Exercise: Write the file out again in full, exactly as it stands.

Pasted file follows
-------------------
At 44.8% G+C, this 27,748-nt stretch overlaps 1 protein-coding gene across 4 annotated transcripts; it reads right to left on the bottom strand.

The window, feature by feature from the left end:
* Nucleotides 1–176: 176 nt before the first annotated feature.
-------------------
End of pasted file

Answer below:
At 44.8% G+C, this 27,748-nt stretch overlaps 1 protein-coding gene across 4 annotated transcripts; it reads right to left on the bottom strand.

The window, feature by feature from the left end:
* Nucleotides 1–176: 176 nt before the first annotated feature.